13. Developmental stages of fish blood flukes, Cardicola forsteri and Cardicola opisthorchis (Trematoda: Aporocotylidae), in their polychaete intermediate hosts collected at Pacific bluefin tuna culture sites in Japan.

    PubMed

    Ogawa, Kazuo; Shirakashi, Sho; Tani, Kazuki; Shin, Sang Phil; Ishimaru, Katsuya; Honryo, Tomoki; Sugihara, Yukitaka; Uchida, Hiro'omi

    2017-02-01

    Farming of Pacific bluefin tuna (PBT), Thunnus orientalis, is a rapidly growing industry in Japan. Aporocotylid blood flukes of the genus Cardicola comprising C. orientalis, C. opisthorchis and C. forsteri are parasites of economic importance for PBT farming. Recently, terebellid polychaetes have been identified as the intermediate hosts for all these parasites. We collected infected polychaetes, Terebella sp., the intermediate host of C. opisthorchis, from ropes and floats attached to tuna cages in Tsushima, Nagasaki Prefecture, Japan. Also, Neoamphitrite vigintipes (formerly as Amphitrite sp. sensu Shirakashi et al., 2016), the intermediate host of C. forsteri, were collected from culture cages in Kushimoto, Wakayama Prefecture, Japan. The terebellid intermediate hosts harbored the sporocysts and cercariae in their body cavity. Developmental stages of these blood flukes were molecularly identified using species specific PCR primers. In this paper, we describe the cercaria and sporocyst stages of C. opisthorchis and C. forsteri and compare their morphological characteristics among three Cardicola blood flukes infecting PBT. We also discuss phylogenetic relations of the six genera of the terebellid intermediate hosts (Artacama, Lanassa, Longicarpus, Terebella, Nicolea and Neoamphitrite) of blood flukes infecting marine fishes, based on their morphological characters.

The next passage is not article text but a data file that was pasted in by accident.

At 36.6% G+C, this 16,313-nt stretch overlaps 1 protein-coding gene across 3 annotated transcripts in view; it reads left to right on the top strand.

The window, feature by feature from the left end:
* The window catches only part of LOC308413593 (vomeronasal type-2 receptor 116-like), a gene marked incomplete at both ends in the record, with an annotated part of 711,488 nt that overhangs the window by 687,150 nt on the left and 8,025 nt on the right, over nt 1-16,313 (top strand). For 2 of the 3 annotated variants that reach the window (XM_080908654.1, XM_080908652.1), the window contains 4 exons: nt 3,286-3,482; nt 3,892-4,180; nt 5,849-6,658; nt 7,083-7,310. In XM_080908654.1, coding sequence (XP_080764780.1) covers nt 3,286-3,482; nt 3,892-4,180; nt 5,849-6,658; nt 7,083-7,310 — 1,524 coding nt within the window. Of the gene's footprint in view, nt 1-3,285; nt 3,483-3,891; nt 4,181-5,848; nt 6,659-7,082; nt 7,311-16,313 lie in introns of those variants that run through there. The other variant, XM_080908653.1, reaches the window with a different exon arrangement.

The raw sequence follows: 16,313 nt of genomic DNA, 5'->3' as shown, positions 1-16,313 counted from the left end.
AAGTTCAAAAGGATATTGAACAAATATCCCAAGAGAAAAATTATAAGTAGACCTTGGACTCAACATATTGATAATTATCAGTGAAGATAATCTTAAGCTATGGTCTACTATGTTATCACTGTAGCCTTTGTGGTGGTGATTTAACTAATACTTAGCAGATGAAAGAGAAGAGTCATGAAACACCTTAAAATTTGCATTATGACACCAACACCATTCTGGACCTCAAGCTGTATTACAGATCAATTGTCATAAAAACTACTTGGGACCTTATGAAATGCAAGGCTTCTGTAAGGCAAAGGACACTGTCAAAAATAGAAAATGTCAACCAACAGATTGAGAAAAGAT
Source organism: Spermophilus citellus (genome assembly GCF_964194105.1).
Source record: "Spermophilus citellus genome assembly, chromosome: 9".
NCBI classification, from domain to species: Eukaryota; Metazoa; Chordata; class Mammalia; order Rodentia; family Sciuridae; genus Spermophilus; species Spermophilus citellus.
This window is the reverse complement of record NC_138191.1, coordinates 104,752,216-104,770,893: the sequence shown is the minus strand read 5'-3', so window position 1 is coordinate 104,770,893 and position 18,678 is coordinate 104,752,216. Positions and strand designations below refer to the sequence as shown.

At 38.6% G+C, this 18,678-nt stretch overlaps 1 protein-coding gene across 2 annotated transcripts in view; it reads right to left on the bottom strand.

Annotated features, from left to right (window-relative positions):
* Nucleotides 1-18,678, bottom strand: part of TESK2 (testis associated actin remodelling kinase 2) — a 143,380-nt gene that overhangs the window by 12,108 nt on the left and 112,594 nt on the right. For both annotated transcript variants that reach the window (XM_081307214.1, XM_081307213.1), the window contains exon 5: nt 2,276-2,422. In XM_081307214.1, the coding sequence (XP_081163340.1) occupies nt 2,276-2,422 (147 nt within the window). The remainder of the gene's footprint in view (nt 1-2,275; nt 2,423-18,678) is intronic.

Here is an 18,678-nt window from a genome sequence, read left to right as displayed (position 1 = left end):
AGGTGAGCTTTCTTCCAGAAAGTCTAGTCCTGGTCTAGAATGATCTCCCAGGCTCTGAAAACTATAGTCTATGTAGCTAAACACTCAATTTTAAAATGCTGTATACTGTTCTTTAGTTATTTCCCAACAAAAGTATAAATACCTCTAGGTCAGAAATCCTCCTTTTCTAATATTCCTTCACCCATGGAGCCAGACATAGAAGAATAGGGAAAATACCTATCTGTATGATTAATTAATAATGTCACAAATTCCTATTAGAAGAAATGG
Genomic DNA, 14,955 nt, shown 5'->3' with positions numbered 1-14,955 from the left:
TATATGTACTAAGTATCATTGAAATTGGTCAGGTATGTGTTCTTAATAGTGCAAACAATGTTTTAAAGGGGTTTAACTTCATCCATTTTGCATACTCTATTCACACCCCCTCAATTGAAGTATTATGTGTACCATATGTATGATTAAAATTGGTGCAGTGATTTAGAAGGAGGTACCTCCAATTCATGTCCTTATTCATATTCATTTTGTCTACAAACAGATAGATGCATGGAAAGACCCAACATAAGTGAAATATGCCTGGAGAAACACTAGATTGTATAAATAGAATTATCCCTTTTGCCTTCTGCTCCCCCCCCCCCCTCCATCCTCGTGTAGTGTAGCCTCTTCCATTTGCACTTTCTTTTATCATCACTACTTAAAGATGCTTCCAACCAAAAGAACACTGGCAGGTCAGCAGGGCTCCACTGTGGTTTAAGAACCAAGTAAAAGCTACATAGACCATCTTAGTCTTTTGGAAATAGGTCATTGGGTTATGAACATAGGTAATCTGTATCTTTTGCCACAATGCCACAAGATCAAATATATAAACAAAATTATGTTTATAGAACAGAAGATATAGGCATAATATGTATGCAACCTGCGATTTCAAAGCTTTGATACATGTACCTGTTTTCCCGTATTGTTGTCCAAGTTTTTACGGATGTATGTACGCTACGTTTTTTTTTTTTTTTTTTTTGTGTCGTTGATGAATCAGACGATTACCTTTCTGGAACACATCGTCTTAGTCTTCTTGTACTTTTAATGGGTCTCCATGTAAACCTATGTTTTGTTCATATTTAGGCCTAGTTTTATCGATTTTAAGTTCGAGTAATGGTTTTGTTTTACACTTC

14. A new genus and family of copepods (Crustacea: Copepoda) parasitic on polychaetes of the genus Jasmineira Langerhans, 1880 (family Sabellidae) in the northeastern Atlantic.

    PubMed

    Boxshall, Geoff A; O'Reilly, Myles; Sikorski, Andrey; Summerfield, Rebecca

    2015-09-16

    A new genus and species of copepod, Jasmineiricola mackiei n. gen. et n. sp., parasitic on at least three species of the sabellid polychaete genus Jasmineira Langerhans, 1880 is described. The adult female is mesoparasitic, living with part of its body (the endosoma) embedded within the host and part (the ectosoma) protruding through the host's body wall. The endosoma consists of a well defined head region carried anteriorly on the trunk which has paired lateral lobes housing the ovaries. The head bears a rosette-like array of eight slender lobes, which are probably derived from the mouthparts. The only limbs present on the trunk are the subchelate maxillipeds positioned immediately posterior to the head. The ectosoma consists of a posterior genito-abdominal lobe bearing paired genital apertures. The male is unknown. The new genus cannot be placed in any of the five existing families of mesoparasitic copepods on polychaete hosts and is treated as the type of a new monotypic family, the Jasmineiricolidae. The new species occurs over a depth range from 19 to 279 m, and is widely distributed from UK coastal waters to Norwegian waters inside the Arctic Circle.

  15. Morphology and molecular phylogeny of Haplozoon praxillellae n. sp. (Dinoflagellata): a novel intestinal parasite of the maldanid polychaete Praxillella pacifica Berkeley.

    PubMed

    Rueckert, Sonja; Leander, Brian S

    2008-11-01